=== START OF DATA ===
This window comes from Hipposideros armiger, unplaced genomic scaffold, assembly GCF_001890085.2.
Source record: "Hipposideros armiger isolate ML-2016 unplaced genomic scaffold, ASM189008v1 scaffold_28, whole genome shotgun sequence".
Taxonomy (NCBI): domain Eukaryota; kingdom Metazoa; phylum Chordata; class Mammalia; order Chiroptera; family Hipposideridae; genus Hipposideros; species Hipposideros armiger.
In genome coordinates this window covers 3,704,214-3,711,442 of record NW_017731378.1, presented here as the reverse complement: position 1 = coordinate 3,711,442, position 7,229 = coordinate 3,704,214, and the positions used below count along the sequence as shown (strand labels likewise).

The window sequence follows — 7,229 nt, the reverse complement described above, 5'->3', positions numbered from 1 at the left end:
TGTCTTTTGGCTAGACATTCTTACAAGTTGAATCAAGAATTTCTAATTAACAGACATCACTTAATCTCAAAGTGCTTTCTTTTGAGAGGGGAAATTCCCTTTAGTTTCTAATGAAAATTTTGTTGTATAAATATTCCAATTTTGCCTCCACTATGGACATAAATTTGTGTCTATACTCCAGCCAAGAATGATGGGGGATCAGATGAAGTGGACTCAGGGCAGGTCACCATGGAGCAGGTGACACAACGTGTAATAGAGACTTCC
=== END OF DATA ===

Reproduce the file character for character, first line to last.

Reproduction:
This window comes from Hipposideros armiger, unplaced genomic scaffold, assembly GCF_001890085.2.
Source record: "Hipposideros armiger isolate ML-2016 unplaced genomic scaffold, ASM189008v1 scaffold_28, whole genome shotgun sequence".
Taxonomy (NCBI): domain Eukaryota; kingdom Metazoa; phylum Chordata; class Mammalia; order Chiroptera; family Hipposideridae; genus Hipposideros; species Hipposideros armiger.
In genome coordinates this window covers 3,704,214-3,711,442 of record NW_017731378.1, presented here as the reverse complement: position 1 = coordinate 3,711,442, position 7,229 = coordinate 3,704,214, and the positions used below count along the sequence as shown (strand labels likewise).

The window sequence follows — 7,229 nt, the reverse complement described above, 5'->3', positions numbered from 1 at the left end:
TGTCTTTTGGCTAGACATTCTTACAAGTTGAATCAAGAATTTCTAATTAACAGACATCACTTAATCTCAAAGTGCTTTCTTTTGAGAGGGGAAATTCCCTTTAGTTTCTAATGAAAATTTTGTTGTATAAATATTCCAATTTTGCCTCCACTATGGACATAAATTTGTGTCTATACTCCAGCCAAGAATGATGGGGGATCAGATGAAGTGGACTCAGGGCAGGTCACCATGGAGCAGGTGACACAACGTGTAATAGAGACTTCC